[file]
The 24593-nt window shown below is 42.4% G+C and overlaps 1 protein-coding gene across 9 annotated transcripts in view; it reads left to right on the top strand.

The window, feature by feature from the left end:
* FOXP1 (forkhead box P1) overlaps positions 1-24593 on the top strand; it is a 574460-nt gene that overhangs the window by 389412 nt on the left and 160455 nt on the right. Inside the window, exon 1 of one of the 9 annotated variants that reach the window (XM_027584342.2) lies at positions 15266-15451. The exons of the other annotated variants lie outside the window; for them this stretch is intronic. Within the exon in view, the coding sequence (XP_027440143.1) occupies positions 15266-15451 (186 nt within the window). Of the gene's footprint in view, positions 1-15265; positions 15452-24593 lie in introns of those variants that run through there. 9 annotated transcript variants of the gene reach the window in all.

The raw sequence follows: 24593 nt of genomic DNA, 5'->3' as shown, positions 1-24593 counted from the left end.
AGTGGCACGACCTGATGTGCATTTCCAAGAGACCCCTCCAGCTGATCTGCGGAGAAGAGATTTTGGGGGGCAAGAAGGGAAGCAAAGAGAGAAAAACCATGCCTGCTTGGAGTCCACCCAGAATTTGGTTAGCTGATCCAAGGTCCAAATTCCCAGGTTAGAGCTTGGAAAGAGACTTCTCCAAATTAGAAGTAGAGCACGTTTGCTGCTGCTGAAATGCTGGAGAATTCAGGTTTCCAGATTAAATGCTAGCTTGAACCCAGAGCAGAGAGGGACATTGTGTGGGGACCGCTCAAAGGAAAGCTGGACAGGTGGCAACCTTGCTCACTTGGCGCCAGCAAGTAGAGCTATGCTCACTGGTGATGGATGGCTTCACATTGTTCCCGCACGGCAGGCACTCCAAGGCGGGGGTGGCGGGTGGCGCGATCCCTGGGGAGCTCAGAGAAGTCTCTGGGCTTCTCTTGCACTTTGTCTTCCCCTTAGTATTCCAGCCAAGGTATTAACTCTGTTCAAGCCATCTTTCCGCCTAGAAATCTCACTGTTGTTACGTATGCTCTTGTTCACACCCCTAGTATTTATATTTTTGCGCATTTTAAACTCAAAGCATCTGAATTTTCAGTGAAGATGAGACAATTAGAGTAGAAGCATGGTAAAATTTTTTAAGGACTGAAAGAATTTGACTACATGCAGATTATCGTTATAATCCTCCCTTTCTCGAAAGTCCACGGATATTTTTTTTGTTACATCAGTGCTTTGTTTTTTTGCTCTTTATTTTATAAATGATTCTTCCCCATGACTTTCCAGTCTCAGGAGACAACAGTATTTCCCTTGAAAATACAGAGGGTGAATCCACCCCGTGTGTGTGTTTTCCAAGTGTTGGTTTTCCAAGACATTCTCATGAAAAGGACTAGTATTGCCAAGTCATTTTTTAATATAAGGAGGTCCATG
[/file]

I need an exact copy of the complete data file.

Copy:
The 24593-nt window shown below is 42.4% G+C and overlaps 1 protein-coding gene across 9 annotated transcripts in view; it reads left to right on the top strand.

The window, feature by feature from the left end:
* FOXP1 (forkhead box P1) overlaps positions 1-24593 on the top strand; it is a 574460-nt gene that overhangs the window by 389412 nt on the left and 160455 nt on the right. Inside the window, exon 1 of one of the 9 annotated variants that reach the window (XM_027584342.2) lies at positions 15266-15451. The exons of the other annotated variants lie outside the window; for them this stretch is intronic. Within the exon in view, the coding sequence (XP_027440143.1) occupies positions 15266-15451 (186 nt within the window). Of the gene's footprint in view, positions 1-15265; positions 15452-24593 lie in introns of those variants that run through there. 9 annotated transcript variants of the gene reach the window in all.

The raw sequence follows: 24593 nt of genomic DNA, 5'->3' as shown, positions 1-24593 counted from the left end.
AGTGGCACGACCTGATGTGCATTTCCAAGAGACCCCTCCAGCTGATCTGCGGAGAAGAGATTTTGGGGGGCAAGAAGGGAAGCAAAGAGAGAAAAACCATGCCTGCTTGGAGTCCACCCAGAATTTGGTTAGCTGATCCAAGGTCCAAATTCCCAGGTTAGAGCTTGGAAAGAGACTTCTCCAAATTAGAAGTAGAGCACGTTTGCTGCTGCTGAAATGCTGGAGAATTCAGGTTTCCAGATTAAATGCTAGCTTGAACCCAGAGCAGAGAGGGACATTGTGTGGGGACCGCTCAAAGGAAAGCTGGACAGGTGGCAACCTTGCTCACTTGGCGCCAGCAAGTAGAGCTATGCTCACTGGTGATGGATGGCTTCACATTGTTCCCGCACGGCAGGCACTCCAAGGCGGGGGTGGCGGGTGGCGCGATCCCTGGGGAGCTCAGAGAAGTCTCTGGGCTTCTCTTGCACTTTGTCTTCCCCTTAGTATTCCAGCCAAGGTATTAACTCTGTTCAAGCCATCTTTCCGCCTAGAAATCTCACTGTTGTTACGTATGCTCTTGTTCACACCCCTAGTATTTATATTTTTGCGCATTTTAAACTCAAAGCATCTGAATTTTCAGTGAAGATGAGACAATTAGAGTAGAAGCATGGTAAAATTTTTTAAGGACTGAAAGAATTTGACTACATGCAGATTATCGTTATAATCCTCCCTTTCTCGAAAGTCCACGGATATTTTTTTTGTTACATCAGTGCTTTGTTTTTTTGCTCTTTATTTTATAAATGATTCTTCCCCATGACTTTCCAGTCTCAGGAGACAACAGTATTTCCCTTGAAAATACAGAGGGTGAATCCACCCCGTGTGTGTGTTTTCCAAGTGTTGGTTTTCCAAGACATTCTCATGAAAAGGACTAGTATTGCCAAGTCATTTTTTAATATAAGGAGGTCCATG